Lowest of the Low - page 2

Hi all, Hoping for some insight, support, advice. I have now been working LTC for 9 weeks. I am a new grad, had two weeks of training, and been on the floor on my own since then, hired as a charge... Read More

  1. by   gstrahan
    Quote from glasgow3
    Ahhhhhh.......New DON, DHS on the premises, new charge nurses (and new grads at that)......

    In LTC this all screams: PROBLEM FACILITY!!!!!!!!!!

    Run...Run very, very fast. With all due respect to some of the other posters the situation will NOT get better for you, at least not at that facility.

    :yeahthat: :yeahthat: :yeahthat: :yeahthat: :yeahthat: :yeahthat: :yeahthat: :yeahthat: :yeahthat: :yeahthat: :yeahthat:

    Get out fast!!!!
  2. by   gonzo1
    I am so sorry you are going through this. If you research this forum a little bit you will see that many new grads have had this problem. And the problem is not you, but the facility that you work at. There are many places that try to take advantage of new grads. You need to run from this place. Carefully read what all the posters have to say, don't burn bridges, just put in your 2 week notice. You will have no trouble finding another job. I recommend med/surg at a local hospital with a nice/appropriate orientation. Keep us posted, we care.
  3. by   banditrn
    Yep, I'd be outta there!! I got 4 days orientation to LTC, but I'd been a nurse for many years. Even so, there are still things I'm finding out that weren't covered during 'orientation'.

    Working in LTC takes excellent organizational skills, something most new grads need time to aquire. Even with all my experience, it took me a couple of months to 'hit my stride'.

    OP - don't feel bad about yourself - you need to be in a more nurturing, structured environment until you 'find yourself'. Good luck to you.
  4. by   Daytonite
    after a terrible fiasco with an acute hospital job where the don had lied to me about my starting wage and the area where i would be working, my first "real" job after graduation was in a nursing home, no orientation. it was very frustrating and many of the other charge nurses weren't much help. it was like they were watching and taking bets on how long it would take before i drowned. thankfully, the director of nursing was more understanding. all i can tell you is that at first i focused on routine things such as getting medications and treatments passed. i started to make lists of things i had to do and prioritize them. as time went on, and because of errors i'd made, i learned about things that were important had to be addressed. nothing upsets a person worse than learning you make a mistake. looking back, a big problem was that no one would tell me when i was making errors. they knew about them, but they weren't talking to me about it. very dysfunctional behavior on their part. i suspect this goes on a lot in small facilities like this which only adds to problems that new grads like you or i have or had. on the other hand, i wasn't asking for any feedback either. i was going along my merry way thinking everything was fine.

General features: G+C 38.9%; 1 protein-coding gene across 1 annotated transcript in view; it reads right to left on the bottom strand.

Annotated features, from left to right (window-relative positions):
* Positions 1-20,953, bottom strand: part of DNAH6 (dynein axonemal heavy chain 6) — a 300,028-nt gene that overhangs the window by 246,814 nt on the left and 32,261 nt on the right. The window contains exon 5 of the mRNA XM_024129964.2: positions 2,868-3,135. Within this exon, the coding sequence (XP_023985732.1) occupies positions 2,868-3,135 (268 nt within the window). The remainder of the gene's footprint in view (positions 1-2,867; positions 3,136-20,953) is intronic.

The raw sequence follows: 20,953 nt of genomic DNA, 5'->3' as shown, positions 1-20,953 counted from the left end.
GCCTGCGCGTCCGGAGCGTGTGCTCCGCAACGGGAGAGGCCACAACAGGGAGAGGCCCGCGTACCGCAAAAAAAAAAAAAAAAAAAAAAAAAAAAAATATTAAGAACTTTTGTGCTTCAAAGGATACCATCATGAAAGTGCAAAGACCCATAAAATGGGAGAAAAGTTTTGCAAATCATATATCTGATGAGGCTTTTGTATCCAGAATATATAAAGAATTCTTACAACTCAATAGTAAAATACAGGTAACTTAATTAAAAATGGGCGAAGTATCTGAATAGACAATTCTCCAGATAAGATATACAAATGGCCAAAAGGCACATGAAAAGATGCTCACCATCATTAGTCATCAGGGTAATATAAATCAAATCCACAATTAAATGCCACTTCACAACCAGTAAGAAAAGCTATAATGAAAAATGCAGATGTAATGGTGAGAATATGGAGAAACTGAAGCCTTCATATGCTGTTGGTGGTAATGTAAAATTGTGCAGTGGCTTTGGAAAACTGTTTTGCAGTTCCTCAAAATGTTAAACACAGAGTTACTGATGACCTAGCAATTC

in a small place you have to be careful of what you say and how you say it. when you are the "new guy" you have a place--the bottom rung. when it comes to making any kinds of judgments about the facility or the people that work there, the less you say, the better. looking back, i would say that one of the biggest mistakes any new grad can make is to constantly apologize for their lack of knowledge or ineptness at their jobs. it's natural to say these kinds of things because you so-o-o want to do your best, but you know you are all thumbs and slow. but, you just have to clam up and keep these feelings and emotions to yourself when you are in the workplace. these kinds of comments said enough and over time tend to be seen as a sign of weakness and craving for attention and sympathy or pity. some people will interpret it as whining. many co-workers eventually don't want to put up with this, so you start getting all kinds of unwelcomed behavior from them. some will latch onto the weakness and go for your jugular as happened with me. the more you talk, the more you reveal about yourself. that is not always a good situation. people are more reserved when it comes to taking issue with people who are quiet and speak only when necessary because they don't know enough about them or what kind of reaction they might get.

    you can't change past mistakes. but, you can learn from them. i know what is now going to happen for you because i was in management for some time. you are going to be asked to make some goals--in writing. make your goals achievable and not general--goals that you know you can accomplish. you will be supervised very carefully. if they are determined to terminate you, they will use this as a way to do it. the minute they can show that you are failing to achieve a goal, you'll be shown the door.

    if you want to stay in this job and give staying a shot, i would sincerely let them know that you are committed to changing and improving. ask daily for feedback. that is how they will know you are committed. don't wait for them to tell you if you've done something right or wrong. put some onus on these leaders to give you some guidance and preceptoring by asking it of them as things come up. they, as leaders, have that responsibility to you if they are going to put you into some kind of rehabilitation. and, don't let anyone else on the staff--not the cnas or the other charge nurses, know what is going on. what goes on in the meeting between you, the don and your supervisor on friday is strictly confidential between all the parties involved and no one else's business. discussing it openly with others is a sure way to put you on a fast track out the door. even if they violate that confidentiality, as sometimes happens in small places like this, don't you do it.